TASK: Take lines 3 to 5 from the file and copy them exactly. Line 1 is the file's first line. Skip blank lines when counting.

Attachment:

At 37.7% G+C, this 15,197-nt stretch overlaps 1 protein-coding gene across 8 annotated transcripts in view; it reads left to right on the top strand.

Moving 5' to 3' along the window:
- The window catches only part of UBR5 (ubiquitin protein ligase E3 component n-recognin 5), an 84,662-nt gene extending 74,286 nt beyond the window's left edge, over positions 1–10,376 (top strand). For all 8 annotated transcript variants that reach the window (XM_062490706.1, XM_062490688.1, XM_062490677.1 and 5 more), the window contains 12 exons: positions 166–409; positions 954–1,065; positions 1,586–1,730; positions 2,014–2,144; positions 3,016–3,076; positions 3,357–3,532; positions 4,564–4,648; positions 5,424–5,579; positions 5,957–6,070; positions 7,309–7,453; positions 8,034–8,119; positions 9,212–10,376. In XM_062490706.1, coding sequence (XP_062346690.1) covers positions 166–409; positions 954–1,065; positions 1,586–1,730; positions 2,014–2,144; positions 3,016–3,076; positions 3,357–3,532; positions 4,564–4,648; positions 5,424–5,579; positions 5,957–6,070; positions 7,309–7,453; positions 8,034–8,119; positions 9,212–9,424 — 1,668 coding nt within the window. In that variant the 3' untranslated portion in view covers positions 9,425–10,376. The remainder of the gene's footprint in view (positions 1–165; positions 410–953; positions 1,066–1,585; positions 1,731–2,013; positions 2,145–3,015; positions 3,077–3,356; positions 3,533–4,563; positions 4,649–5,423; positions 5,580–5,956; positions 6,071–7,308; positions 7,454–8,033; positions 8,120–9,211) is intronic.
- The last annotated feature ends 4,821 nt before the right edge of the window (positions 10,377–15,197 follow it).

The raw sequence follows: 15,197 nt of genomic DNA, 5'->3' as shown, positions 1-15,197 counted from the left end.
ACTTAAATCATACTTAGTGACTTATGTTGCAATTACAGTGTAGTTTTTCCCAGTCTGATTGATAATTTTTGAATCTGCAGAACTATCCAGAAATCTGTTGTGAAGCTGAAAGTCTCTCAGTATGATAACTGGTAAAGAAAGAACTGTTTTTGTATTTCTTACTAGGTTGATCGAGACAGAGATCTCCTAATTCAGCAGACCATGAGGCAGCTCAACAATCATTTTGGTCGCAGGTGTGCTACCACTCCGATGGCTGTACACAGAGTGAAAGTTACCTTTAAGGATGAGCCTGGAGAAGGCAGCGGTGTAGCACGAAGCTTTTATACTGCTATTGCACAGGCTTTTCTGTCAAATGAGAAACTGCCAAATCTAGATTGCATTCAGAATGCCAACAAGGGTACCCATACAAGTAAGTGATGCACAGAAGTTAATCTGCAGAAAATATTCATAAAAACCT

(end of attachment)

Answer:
- The window catches only part of UBR5 (ubiquitin protein ligase E3 component n-recognin 5), an 84,662-nt gene extending 74,286 nt beyond the window's left edge, over positions 1–10,376 (top strand). For all 8 annotated transcript variants that reach the window (XM_062490706.1, XM_062490688.1, XM_062490677.1 and 5 more), the window contains 12 exons: positions 166–409; positions 954–1,065; positions 1,586–1,730; positions 2,014–2,144; positions 3,016–3,076; positions 3,357–3,532; positions 4,564–4,648; positions 5,424–5,579; positions 5,957–6,070; positions 7,309–7,453; positions 8,034–8,119; positions 9,212–10,376. In XM_062490706.1, coding sequence (XP_062346690.1) covers positions 166–409; positions 954–1,065; positions 1,586–1,730; positions 2,014–2,144; positions 3,016–3,076; positions 3,357–3,532; positions 4,564–4,648; positions 5,424–5,579; positions 5,957–6,070; positions 7,309–7,453; positions 8,034–8,119; positions 9,212–9,424 — 1,668 coding nt within the window. In that variant the 3' untranslated portion in view covers positions 9,425–10,376. The remainder of the gene's footprint in view (positions 1–165; positions 410–953; positions 1,066–1,585; positions 1,731–2,013; positions 2,145–3,015; positions 3,077–3,356; positions 3,533–4,563; positions 4,649–5,423; positions 5,580–5,956; positions 6,071–7,308; positions 7,454–8,033; positions 8,120–9,211) is intronic.
- The last annotated feature ends 4,821 nt before the right edge of the window (positions 10,377–15,197 follow it).

The raw sequence follows: 15,197 nt of genomic DNA, 5'->3' as shown, positions 1-15,197 counted from the left end.